I think that press presence is a great way to get exposure and to reach an audience that you may not have been able to reach on your own. It’s also another confidence boost, to have your work selected to be published in a well recognised print publication.
You were part of a residency in China, how has working there affected your practice and way of thinking?
Working in China for two months was a very important time in my artistic career as well as my personal life. I was with three good friends, and it was such an amazing opportunity to live in a completely different culture, with people who were so welcoming, kind and friendly. I met many people there that influenced my work, and even though I didn’t produce the work that I am most proud of, I did get the chance to make new experiences and try new things that are still coming through in my work today.
Is spontaneity something you embrace at the time of making work? Can you develop on the moment that you overturned a work?
I definitely embrace spontaneity. I can look at a painting for weeks not knowing what to do with it, and one day I will walk into my studio, look at it, and just suddenly know what I need to do, whether that be a line, a change of color or putting something in or taking something out. Sometimes, it’s just a sudden knowing of what I need to do. If a painting isn’t working for me or if I’m extremely stuck, I will flip it upside down and make something new, not caring about what happens to it because it already looks a mess, so how much worse could it get. This is a new way of working for me, and it’s when interesting and exciting things start to happen. I find it much more fun and exciting working in this way, because I have no idea what is going to happen, and the mistakes are sometimes the best part.
Let’s discuss mental health. What is your position on this matter and how does it affect your daily life? When you work, do you get into a meditative state, and in that sense, is painting therapeutic for you?
I have quite bad social anxiety at times, which can also sometimes lead to depression. In the past, I never would have been so open about it, but it’s played such a huge part in my work, that it’s important to talk about. Anxiety affects me everyday, from being able to leave the house, to being able to go out with friends, to overthinking most conversations I have with people. I am so much better at managing it now then I was a few years ago, but it was extremely bad when I was at university, and I feel that I missed out on so many things because of it. I have always used drawing and painting as an outlet to help me release some of that frustration I have with myself in not being able to allow myself to be vulnerable with other people for fear of hurt and rejection, which in turn has lead me to feel trapped and isolated. I tend to overthink everything, and painting is something that allows me to escape from overthinking and to just be. So, in a sense, it is a meditative process and it allows me to be in the present and fully focus on making something, so that I don’t have time to think about any of the pointless things I was worrying and agonising over before. I am completely distracted, and feel most free and confident when I am painting.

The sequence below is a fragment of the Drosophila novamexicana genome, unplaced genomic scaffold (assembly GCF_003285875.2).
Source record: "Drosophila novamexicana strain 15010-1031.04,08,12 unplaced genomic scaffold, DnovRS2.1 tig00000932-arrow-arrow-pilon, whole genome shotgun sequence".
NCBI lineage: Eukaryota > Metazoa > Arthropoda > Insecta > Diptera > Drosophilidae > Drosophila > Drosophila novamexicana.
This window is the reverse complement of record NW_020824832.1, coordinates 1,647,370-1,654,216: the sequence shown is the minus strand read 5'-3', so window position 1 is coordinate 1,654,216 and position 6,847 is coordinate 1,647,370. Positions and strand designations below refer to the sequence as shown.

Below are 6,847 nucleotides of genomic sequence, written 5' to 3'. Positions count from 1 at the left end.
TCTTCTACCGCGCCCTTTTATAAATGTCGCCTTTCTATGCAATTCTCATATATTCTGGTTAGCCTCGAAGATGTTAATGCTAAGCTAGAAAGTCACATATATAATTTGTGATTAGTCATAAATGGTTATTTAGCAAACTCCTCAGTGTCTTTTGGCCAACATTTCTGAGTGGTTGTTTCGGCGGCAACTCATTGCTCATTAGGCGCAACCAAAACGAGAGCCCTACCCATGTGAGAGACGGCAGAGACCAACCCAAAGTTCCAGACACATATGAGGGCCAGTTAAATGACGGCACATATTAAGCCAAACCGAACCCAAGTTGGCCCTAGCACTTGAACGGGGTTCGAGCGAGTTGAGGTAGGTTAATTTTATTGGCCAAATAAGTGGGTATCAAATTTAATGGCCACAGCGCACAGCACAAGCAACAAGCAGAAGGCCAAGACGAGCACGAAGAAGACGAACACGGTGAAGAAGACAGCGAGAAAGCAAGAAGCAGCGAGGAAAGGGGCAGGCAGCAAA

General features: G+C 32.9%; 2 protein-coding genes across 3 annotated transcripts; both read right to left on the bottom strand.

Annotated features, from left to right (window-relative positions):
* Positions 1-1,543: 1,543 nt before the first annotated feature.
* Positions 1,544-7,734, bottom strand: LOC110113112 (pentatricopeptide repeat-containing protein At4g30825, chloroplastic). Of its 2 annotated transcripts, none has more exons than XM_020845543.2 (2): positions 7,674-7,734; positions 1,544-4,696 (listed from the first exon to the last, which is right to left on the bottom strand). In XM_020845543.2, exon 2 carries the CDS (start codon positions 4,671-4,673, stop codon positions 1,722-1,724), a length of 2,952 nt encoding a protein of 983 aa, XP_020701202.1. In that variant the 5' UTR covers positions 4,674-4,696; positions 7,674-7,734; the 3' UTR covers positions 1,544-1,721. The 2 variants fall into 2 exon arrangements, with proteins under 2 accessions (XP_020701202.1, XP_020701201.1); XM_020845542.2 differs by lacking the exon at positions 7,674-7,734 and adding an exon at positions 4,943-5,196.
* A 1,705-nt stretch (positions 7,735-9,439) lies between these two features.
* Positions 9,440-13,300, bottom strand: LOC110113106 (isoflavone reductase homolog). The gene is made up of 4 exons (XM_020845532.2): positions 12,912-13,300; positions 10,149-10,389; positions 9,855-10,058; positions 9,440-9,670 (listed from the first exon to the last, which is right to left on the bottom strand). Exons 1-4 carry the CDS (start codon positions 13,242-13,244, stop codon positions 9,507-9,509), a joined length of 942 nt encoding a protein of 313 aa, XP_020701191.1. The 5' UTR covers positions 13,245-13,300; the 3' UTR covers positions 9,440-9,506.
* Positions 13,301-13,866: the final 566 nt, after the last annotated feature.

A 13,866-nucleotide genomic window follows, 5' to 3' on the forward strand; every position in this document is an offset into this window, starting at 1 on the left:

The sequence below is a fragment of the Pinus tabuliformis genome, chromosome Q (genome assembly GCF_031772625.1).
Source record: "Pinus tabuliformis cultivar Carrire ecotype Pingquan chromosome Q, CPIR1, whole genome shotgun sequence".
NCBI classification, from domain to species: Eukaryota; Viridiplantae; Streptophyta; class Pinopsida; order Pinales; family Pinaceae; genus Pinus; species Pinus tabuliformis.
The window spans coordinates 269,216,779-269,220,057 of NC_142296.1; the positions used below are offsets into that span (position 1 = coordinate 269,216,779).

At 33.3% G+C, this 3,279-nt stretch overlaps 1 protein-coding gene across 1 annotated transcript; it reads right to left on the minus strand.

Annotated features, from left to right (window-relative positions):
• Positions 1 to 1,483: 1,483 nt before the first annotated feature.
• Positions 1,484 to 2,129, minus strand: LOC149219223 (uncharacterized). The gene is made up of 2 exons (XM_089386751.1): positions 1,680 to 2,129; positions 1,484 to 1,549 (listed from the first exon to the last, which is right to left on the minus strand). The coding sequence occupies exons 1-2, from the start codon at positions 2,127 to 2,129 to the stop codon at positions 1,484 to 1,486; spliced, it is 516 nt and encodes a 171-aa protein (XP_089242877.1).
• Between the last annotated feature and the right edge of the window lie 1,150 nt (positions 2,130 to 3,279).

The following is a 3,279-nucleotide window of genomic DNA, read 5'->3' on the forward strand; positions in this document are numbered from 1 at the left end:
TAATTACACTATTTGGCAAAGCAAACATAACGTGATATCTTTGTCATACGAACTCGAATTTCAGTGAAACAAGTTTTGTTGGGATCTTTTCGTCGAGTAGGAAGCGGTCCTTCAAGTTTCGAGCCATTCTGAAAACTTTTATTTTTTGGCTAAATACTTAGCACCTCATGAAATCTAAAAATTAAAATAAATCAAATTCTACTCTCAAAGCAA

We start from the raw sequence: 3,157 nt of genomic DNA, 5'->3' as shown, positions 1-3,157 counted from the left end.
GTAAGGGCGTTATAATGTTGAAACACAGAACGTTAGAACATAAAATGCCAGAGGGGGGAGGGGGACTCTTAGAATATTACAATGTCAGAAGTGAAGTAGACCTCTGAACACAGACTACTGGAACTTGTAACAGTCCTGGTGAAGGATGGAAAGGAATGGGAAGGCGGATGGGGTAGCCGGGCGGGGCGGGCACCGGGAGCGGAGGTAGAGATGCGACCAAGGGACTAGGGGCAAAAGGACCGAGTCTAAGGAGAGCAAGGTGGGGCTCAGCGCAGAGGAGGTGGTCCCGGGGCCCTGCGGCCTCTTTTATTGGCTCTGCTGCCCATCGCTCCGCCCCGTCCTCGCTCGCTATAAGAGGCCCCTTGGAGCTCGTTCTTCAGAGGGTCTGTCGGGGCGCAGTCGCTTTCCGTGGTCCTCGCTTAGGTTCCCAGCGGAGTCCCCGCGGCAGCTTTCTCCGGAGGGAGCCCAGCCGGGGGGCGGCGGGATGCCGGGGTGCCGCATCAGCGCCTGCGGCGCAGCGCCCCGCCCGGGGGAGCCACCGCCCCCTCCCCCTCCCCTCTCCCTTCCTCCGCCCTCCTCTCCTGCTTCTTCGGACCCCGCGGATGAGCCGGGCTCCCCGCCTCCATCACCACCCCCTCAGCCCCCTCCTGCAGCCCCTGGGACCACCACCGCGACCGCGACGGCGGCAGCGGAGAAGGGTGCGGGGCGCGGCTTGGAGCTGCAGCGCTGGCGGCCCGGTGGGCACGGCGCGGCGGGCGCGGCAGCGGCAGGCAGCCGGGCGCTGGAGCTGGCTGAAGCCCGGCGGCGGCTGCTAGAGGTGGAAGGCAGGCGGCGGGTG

From my last visit to your studio, you mentioned the desire to move to London from Essex, to be closer to the boiling art ecosystem…Do you think this change would affect your practice, due to the fact that your work is very much based on your surroundings and experiences in a rustic and lonely town?
It would change my practice, and that is something I will always embrace. My work has changed drastically due to my last two residencies, and it has pushed my work further. I have recently started working in London, so hopefully the move will be soon. I feel that I really need this change, as I wish to be closer to a creative buzz and to be working amongst other artists again. I suppose the surroundings of London life and my experiences there will be an interesting change to life in the countryside.
Lately, are you trying new techniques, as for instance, collaging and sewing? Is the fact that you don’t have training with textiles lead you to trust more your instincts at the time to work with them?
I did do a recent experiment with sewing onto the canvas, and do want to continue with that technique. I did textiles at A-Level, so I have a little bit of knowledge of how to use a sewing machine, and would like to incorporate it into my work. However, I am still trying to work out how to do it, just by playing around with it for now.
Words by Martin Mayorga